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Mutiny on the Bounty

By Terry Joseph
August 20, 2004

Based on uncontested reports of thoroughly ruthless acts inflicted on his sailors, William Bligh earned the dubious reputation as the HMS Bounty "Killer" captain, that style blamed for the mutiny led by first-mate Fletcher Christian, as the good ship braved high seas en route from Tahiti to Jamaica in April 1789.

Set adrift in a small boat, Captain Bligh never reached the island but that didn't stop Rodney Price from-perhaps inadvertently-assuming the "Bounty Killer" moniker some 200 years later, enhancing it by a 20th Century "gangsta" image on his website whose domain name is (not surprisingly) "Jamaica's Most Wanted" and tells the story of him being shot at age 12; caught in the crossfire of warring political groups.

Last month, that website posted a touching e-mail message over the signature "Sufferah", presumably a fellow Jamaican now living in Iraq, who said in part: "We suffering in Iraq, Mister Killer, we need more inspirational songs." It is a genre with which Mr Killer is not altogether unfamiliar, having charted with a work called "The Lord is My Salvation".

But early last Sunday at the Summer Fest concert, instead of pandering to the request from Iraq and spending time in that idiom, the dancehall performer was doing it behind bars at the Central Police Station in Port of Spain. Not much later, in a curious twist of history, fans at the Queen's Park Savannah mutinied in his honour.

It all started with his arrest for using obscene language, a known hazard for entertainers who insist on flouting a local law ironically titled The Dancehall Act. Mr Killer having been taken away by police officers he later described as "un-discretional" (oh word, boy!) and, in further defiance, fellow-Jamaican Elephant Man refusing to perform until his countryman was released, coupled with patently poor management of the crisis, triggered the mutiny.

Angered by the non-appearance of their dancehall music heroes, patrons pelted police with bottles, turning the arena into a battle-zone, several rioters coming away with injuries from what was supposed to be a night of fun, probably cussing more than Bounty Killer in the wake of their double disappointment and, if we are to believe police conjecture, committing a number of other crimes on the way home.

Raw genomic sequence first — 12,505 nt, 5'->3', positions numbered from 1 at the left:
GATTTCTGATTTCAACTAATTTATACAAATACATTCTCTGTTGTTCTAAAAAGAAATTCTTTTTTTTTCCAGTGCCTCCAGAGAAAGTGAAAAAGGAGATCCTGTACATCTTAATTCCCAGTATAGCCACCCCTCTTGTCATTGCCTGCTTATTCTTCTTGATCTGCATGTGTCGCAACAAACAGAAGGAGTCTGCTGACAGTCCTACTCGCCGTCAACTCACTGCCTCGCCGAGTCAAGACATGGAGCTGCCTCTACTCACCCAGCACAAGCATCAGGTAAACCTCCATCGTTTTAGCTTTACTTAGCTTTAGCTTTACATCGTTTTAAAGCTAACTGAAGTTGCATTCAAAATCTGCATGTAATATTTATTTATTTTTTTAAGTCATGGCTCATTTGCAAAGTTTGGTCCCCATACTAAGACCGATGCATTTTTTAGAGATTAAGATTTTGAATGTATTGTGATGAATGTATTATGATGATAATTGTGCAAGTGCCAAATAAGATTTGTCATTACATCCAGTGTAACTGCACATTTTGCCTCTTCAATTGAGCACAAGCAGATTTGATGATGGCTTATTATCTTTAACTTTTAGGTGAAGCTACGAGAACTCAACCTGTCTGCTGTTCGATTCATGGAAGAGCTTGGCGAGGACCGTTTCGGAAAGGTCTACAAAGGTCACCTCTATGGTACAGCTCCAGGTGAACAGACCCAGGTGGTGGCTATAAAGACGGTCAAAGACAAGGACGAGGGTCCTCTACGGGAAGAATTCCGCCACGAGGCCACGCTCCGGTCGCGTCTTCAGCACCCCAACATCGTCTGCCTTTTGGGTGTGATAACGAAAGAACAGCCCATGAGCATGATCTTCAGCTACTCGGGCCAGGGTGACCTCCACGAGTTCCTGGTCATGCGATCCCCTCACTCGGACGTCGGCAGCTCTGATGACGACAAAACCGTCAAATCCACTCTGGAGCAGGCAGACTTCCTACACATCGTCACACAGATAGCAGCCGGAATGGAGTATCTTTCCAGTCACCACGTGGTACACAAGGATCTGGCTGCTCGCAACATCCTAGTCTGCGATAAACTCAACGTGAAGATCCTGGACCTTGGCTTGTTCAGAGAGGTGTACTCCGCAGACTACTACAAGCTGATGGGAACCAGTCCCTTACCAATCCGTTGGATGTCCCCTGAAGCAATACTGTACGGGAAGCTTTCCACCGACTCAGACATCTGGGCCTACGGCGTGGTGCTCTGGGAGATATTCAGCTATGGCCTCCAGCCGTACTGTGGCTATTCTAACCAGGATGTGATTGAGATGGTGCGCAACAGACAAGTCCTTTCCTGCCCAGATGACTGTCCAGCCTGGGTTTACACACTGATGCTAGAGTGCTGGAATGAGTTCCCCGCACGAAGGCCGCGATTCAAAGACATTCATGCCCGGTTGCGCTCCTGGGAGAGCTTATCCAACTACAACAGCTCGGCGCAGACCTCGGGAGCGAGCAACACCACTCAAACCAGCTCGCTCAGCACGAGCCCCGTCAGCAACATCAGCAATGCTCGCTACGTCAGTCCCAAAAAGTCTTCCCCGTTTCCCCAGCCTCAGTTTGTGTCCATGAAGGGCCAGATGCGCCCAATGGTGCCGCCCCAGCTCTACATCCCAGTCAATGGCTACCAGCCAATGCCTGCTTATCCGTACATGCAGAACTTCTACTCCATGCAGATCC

Indeed, that was only the beginning. Radio talk shows were inundated with versions of the fiasco and suggestions for resolving outstanding issues. The Downtown Merchants Assocation (DOMA) jumped into the fray midweek with what still sounds like an Olympic quality back-flip from an earlier position, saying the distressed dancehall fans were not responsible for crimes committed during the period immediately following the ill-fated concert.

Easily the most ludicrous of many responses to the mayhem was that of Inter-Religious Organisation (IRO) member Olson Holder who, during Wednesday's breakfast meeting at Hilton Trinidad to discuss the upcoming National Day of Prayer for Repentance and Healing, called on government to do quite the opposite-introduce legislation to ban foreign artistes from coming to Trinidad and Tobago to perform; an embargo presumably excluding globe-trotting evangelists.

Clearly, Mr Holder is seeking to start another mutiny that could also be blamed on Bounty, for I have certainly heard from local performers, most recently comedienne Rachel Price doing stand-up at Club 51, pieces containing much more obscene language than what was reported of Mr Killer's opening remarks at Summer Fest.

While I agree with the IRO members about the negative effect such performances have on our youth, Mr Holder must be limiting his thoughts to foreign artistes who come through immigration and Customs and not those that invade homes via cable television for, as everyone knows, the greatest saturation of cussing per hour at any time of day is available by push-button remote-control.

What is even more puzzling is the deafening silence of groups like the IRO on the issue of local music airplay, given the lyrical content of a lot of hip-hop, rap and the very dancehall music which Mr Holder seems dead set against. Equally amazing is the willingness of parents to fund their teenage children's attendance at live performances of these genres.

According to one of this country's finest attorneys with whom I discussed the topic on Wednesday: "We seem to be looking for legal answers to issues that have more to do with social agreement than litigation."

If a group of adults wishes to view closed-hall performances in which the script is sincere to low-life character idiosyncrasies, actors will be required to articulate ghetto-speak. When they don't in such circumstances, the point is lost. The same is true in song and the world is full of such examples.

What can help protect the youth is guidance away from poor taste in general, which would per force include songs of the type that irritate the moral majority. The long-promised cultural policy must also materialise and decide whether we are living in Mormon country, when formulating its position on freedom of expression in theatre.

Failing a clear position on the issue, we may well find ourselves facing another more perilous mutiny, that one coming from the arts community; an uprising that can take as first hostage the very soul of the nation.

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